We had the good fortune of connecting with Smidi Smith and we’ve shared our conversation below.
Hi Smidi, is there something that you feel is most responsible for your success?
Constant motion. No matter how small. Every little step leads to something. Early in my career I would wait and labor over so many decisions and details. It proved to be easier to get to work and have a real situation to react to rather than trying to predict an outcome rom something that I might not have fully experienced. There is not much of a clear patch in the music industry. It is kind of the wild West and you have to just get in and figure it out. Fail fast and protect your creative process.
Can you open up a bit about your work and career? We’re big fans and we’d love for our community to learn more about your work.
I am a songwriter and record producer. I have been fortunate enough to write and produce for some amazing artists over the years. Standouts would have to be Sia, Giorgio Moroder, Ke$ha, Britney Spears, Bebe Rexha, Kylie Minogue and Tyrone Wells. I guess my specialty is to not have a specialty. I have had #1 songs in a pretty random array of music charts. Alternative, Singer Songwriter, Electronic, Rock and J-Pop. My path has been super weird. Some big wins and crushing losses. I toured as both a jazz and classical pianist after high school and early in college. Then a few months of live gigs with Ben Folds and Keith Urban. A short stint in Chicago and then headed to LA to chase the songwriting and production dream. I started a production company with a couple of good friends. We met with DreamWorks, TVT and ultimately, with my lawyer Dina Lapolt’s help, signed a publishing deal with Sony. We had a few cuts, but in the end lost a lot of money developing artists and went out of business. At this point I was at rock bottom and stopped creating music. Massively in debt and I felt pretty hopeless. I got involved with a church and went on a mission in Africa. I ended up extending that trip, rented a car and drove down the East coast of Africa thinking about what I was going to do next. This is when things started to turn for me in LA. I married my long time girlfriend Julia and started to get back in the game. I was no longer with Sony Publishing but had a great relationship with then VP, Jim Vellutato. Jim set me up on a number of writing appointments that really turned my career around. I worked with Nervo, Rodney Jerkins, Stefanie Fair, Tim Myers and Tyrone Wells. We wrote some great songs and I started to get cuts on some bigger projects as both a writer and producer. I was also writing commercial music for Barton:Holt / Glue. Sean Holt and Hugh Barton created a great studio and great environment there. It was my studio home base for all of my production work. Those guys are still like a family to me. Something that many of my parent friends don’t know about me is that I co-wrote and produced the theme song for Paw Patrol. Scott Krippayne and I got a shot at it thanks to my manager, Molly Kaye. We hired Scott Simons from the band TeamMate to sing the final vocal. It was the first kids project that we had written for and we had no idea that it would turn into something. Since then we have been regular contributors to Blaze and the Monster Machines, Paw Patrol Live and with Michelle Lewis, Bubble Guppies and Mutt and Stuff. I have 3 young children and they care more about this than my major label projects. I love hearing my 4 year old daughter sing our songs. We have been lucky to get 3 Emmy nominations and a BMI Film and TV Award for work in this genre. Could have never predicted this when I started writing. The thing that I am most excited about right now is Saint Rogue, a production company that currently encompasses an Indie record label and a show development team and publishing company. I started this with my long time friend and collaborator TJ Stafford. He has been one of the most important humans in my life for a long time. We have a similar work ethic and drive to succeed. We have reached some seemingly impossible goals over the last several years. Now we just try to think bigger and to go for everything. One of our bands, The Rigs, with Caitlin Stafford recently did a collaboration with REZZ. That project just won a 2020 Juno Award for Best Electronic Album. Our label currently has 12 artists not the roster. Most are on the dark and heavy side. Projects that we co-wrote and co-produced. We also signed a few are artists that we discovered that just blew us away. Through our deal with Sony/Extreme we have had thousands of film and TV placements with this catalog. It has been great working with Russell Emanuel, co-founder and CEO over there. Great creative partner. The biggest lesson that I have learned is to never stop. Molly Kaye gave me that advice when she was still at DreamWorks Publishing years ago. It is so easy to just quit when things get bad. You will be surprised at how far you can go with just small steps in some direction every day. It all adds up. None of that time is wasted. Fail fast and get to the next thing.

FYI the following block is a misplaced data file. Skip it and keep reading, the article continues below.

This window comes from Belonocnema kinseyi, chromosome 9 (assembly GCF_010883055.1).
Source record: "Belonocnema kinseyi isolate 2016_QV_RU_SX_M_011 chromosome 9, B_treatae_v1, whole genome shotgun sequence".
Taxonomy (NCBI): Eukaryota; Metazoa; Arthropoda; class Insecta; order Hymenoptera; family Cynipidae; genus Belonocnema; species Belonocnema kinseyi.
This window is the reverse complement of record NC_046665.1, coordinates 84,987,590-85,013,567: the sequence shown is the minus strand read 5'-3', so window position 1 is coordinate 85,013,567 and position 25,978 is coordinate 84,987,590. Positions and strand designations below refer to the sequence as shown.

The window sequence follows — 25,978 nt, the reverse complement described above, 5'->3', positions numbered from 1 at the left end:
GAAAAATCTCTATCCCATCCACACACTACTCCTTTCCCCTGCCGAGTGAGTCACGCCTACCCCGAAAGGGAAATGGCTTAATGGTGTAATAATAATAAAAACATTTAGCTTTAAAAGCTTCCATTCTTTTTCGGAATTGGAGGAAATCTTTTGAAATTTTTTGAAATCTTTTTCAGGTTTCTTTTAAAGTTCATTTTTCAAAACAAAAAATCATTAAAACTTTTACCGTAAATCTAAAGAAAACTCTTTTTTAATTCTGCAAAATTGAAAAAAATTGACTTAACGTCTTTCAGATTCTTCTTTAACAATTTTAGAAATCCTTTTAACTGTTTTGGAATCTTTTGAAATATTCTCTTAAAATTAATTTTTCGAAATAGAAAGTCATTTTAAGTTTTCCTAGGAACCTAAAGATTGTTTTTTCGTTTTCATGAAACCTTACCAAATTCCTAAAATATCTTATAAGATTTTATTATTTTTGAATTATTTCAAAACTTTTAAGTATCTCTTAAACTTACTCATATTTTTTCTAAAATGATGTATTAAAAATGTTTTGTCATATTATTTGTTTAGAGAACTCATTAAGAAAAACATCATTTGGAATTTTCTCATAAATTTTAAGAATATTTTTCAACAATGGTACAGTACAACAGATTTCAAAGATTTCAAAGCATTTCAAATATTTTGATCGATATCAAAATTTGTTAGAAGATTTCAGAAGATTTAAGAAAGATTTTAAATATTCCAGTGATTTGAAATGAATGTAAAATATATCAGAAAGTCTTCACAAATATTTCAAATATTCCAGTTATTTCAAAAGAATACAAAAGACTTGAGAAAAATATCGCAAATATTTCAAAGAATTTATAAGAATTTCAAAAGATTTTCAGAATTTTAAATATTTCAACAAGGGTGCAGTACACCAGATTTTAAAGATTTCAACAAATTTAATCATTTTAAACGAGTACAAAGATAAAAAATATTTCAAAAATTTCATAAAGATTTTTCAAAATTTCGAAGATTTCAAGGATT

If you had a friend visiting you, what are some of the local spots you’d want to take them around to?
Well, Covid has put a pretty big damper on this. That being said, I have always lived and worked by the beach. Venice, Marina del Rey, El Porto and now El Segundo. My studio is in Venice. One of our favorite spots is Baby Blues BBQ. We have taken every artist, musician and intern of ours to this spot. Abbot Kinney blvd is nearby, some great boutiques and restaurants there. Gjelina is a personal favorite. I would hit up our favorite mixed media artist, Bryden Lando. Swing by his art studio around the corner to see what he is working on. We have 2 of his pieces hanging in our studio. I love where we live in El Segundo. The Smokey Hollow are has turned into a mini Soho. Production and film companies, breweries, skateboard builders and architects. A couple of my favorite spots here are Blue Butterfly coffee and Richmond Street Grill. This city feels like a small town in the midwest.
Shoutout is all about shouting out others who you feel deserve additional recognition and exposure. Who would you like to shoutout?
So many people along the way who were absolutely vital to my path in music. When I really look at this question, “support, mentorship, love and encouragement” I would have to say my father. As an architect he worked with such focus but also protected his creative side He was happy and successful. He brought out the best in the people around him and they loved him for it.